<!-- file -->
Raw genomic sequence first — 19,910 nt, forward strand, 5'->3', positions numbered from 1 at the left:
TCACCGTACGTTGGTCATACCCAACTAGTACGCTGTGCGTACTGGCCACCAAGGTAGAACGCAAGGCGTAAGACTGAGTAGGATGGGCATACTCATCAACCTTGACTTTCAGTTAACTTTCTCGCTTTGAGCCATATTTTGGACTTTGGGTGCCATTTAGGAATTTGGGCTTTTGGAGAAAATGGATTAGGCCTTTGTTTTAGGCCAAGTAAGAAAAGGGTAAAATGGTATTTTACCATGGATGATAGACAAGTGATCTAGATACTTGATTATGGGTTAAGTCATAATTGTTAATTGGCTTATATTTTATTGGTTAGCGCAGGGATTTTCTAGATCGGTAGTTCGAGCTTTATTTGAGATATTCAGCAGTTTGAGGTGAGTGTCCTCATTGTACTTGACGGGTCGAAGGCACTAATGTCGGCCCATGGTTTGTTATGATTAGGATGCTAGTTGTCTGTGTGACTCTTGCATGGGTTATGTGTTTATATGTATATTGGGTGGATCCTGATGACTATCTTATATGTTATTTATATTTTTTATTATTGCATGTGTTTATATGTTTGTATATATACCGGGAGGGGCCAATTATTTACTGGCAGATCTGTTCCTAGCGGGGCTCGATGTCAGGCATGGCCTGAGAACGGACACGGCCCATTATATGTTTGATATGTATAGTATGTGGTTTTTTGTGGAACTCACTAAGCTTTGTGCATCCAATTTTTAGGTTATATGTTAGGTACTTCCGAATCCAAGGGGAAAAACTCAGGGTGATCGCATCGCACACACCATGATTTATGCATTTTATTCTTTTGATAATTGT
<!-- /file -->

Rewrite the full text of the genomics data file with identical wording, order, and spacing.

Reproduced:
Raw genomic sequence first — 19,910 nt, forward strand, 5'->3', positions numbered from 1 at the left:
TCACCGTACGTTGGTCATACCCAACTAGTACGCTGTGCGTACTGGCCACCAAGGTAGAACGCAAGGCGTAAGACTGAGTAGGATGGGCATACTCATCAACCTTGACTTTCAGTTAACTTTCTCGCTTTGAGCCATATTTTGGACTTTGGGTGCCATTTAGGAATTTGGGCTTTTGGAGAAAATGGATTAGGCCTTTGTTTTAGGCCAAGTAAGAAAAGGGTAAAATGGTATTTTACCATGGATGATAGACAAGTGATCTAGATACTTGATTATGGGTTAAGTCATAATTGTTAATTGGCTTATATTTTATTGGTTAGCGCAGGGATTTTCTAGATCGGTAGTTCGAGCTTTATTTGAGATATTCAGCAGTTTGAGGTGAGTGTCCTCATTGTACTTGACGGGTCGAAGGCACTAATGTCGGCCCATGGTTTGTTATGATTAGGATGCTAGTTGTCTGTGTGACTCTTGCATGGGTTATGTGTTTATATGTATATTGGGTGGATCCTGATGACTATCTTATATGTTATTTATATTTTTTATTATTGCATGTGTTTATATGTTTGTATATATACCGGGAGGGGCCAATTATTTACTGGCAGATCTGTTCCTAGCGGGGCTCGATGTCAGGCATGGCCTGAGAACGGACACGGCCCATTATATGTTTGATATGTATAGTATGTGGTTTTTTGTGGAACTCACTAAGCTTTGTGCATCCAATTTTTAGGTTATATGTTAGGTACTTCCGAATCCAAGGGGAAAAACTCAGGGTGATCGCATCGCACACACCATGATTTATGCATTTTATTCTTTTGATAATTGT